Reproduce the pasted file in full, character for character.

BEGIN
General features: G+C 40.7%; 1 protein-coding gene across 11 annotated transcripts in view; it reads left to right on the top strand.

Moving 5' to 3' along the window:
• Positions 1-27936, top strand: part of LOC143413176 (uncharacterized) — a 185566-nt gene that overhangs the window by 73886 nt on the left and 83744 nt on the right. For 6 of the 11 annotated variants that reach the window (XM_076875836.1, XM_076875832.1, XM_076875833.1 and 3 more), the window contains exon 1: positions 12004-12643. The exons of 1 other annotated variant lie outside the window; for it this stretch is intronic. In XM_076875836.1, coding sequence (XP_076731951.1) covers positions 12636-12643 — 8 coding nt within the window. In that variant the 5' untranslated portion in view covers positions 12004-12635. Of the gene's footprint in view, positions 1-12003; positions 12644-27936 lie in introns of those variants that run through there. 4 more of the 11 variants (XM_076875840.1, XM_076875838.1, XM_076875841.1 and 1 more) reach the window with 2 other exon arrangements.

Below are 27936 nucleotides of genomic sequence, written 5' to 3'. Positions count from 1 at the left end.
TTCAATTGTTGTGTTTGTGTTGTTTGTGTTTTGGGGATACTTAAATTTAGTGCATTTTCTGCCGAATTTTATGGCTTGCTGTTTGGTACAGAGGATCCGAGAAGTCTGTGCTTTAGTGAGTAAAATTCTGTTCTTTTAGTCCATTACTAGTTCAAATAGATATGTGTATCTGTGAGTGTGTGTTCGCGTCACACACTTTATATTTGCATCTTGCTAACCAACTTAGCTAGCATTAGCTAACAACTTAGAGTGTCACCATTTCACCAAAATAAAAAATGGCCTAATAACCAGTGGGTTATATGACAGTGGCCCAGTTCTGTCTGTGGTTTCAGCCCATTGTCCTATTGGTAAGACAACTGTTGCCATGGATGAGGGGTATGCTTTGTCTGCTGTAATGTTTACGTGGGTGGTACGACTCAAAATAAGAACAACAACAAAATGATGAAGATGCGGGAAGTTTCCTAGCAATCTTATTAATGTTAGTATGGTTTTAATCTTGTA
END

General features: G+C 40.7%; 1 protein-coding gene across 11 annotated transcripts in view; it reads left to right on the top strand.

Moving 5' to 3' along the window:
• Positions 1-27936, top strand: part of LOC143413176 (uncharacterized) — a 185566-nt gene that overhangs the window by 73886 nt on the left and 83744 nt on the right. For 6 of the 11 annotated variants that reach the window (XM_076875836.1, XM_076875832.1, XM_076875833.1 and 3 more), the window contains exon 1: positions 12004-12643. The exons of 1 other annotated variant lie outside the window; for it this stretch is intronic. In XM_076875836.1, coding sequence (XP_076731951.1) covers positions 12636-12643 — 8 coding nt within the window. In that variant the 5' untranslated portion in view covers positions 12004-12635. Of the gene's footprint in view, positions 1-12003; positions 12644-27936 lie in introns of those variants that run through there. 4 more of the 11 variants (XM_076875840.1, XM_076875838.1, XM_076875841.1 and 1 more) reach the window with 2 other exon arrangements.

Below are 27936 nucleotides of genomic sequence, written 5' to 3'. Positions count from 1 at the left end.
TTCAATTGTTGTGTTTGTGTTGTTTGTGTTTTGGGGATACTTAAATTTAGTGCATTTTCTGCCGAATTTTATGGCTTGCTGTTTGGTACAGAGGATCCGAGAAGTCTGTGCTTTAGTGAGTAAAATTCTGTTCTTTTAGTCCATTACTAGTTCAAATAGATATGTGTATCTGTGAGTGTGTGTTCGCGTCACACACTTTATATTTGCATCTTGCTAACCAACTTAGCTAGCATTAGCTAACAACTTAGAGTGTCACCATTTCACCAAAATAAAAAATGGCCTAATAACCAGTGGGTTATATGACAGTGGCCCAGTTCTGTCTGTGGTTTCAGCCCATTGTCCTATTGGTAAGACAACTGTTGCCATGGATGAGGGGTATGCTTTGTCTGCTGTAATGTTTACGTGGGTGGTACGACTCAAAATAAGAACAACAACAAAATGATGAAGATGCGGGAAGTTTCCTAGCAATCTTATTAATGTTAGTATGGTTTTAATCTTGTA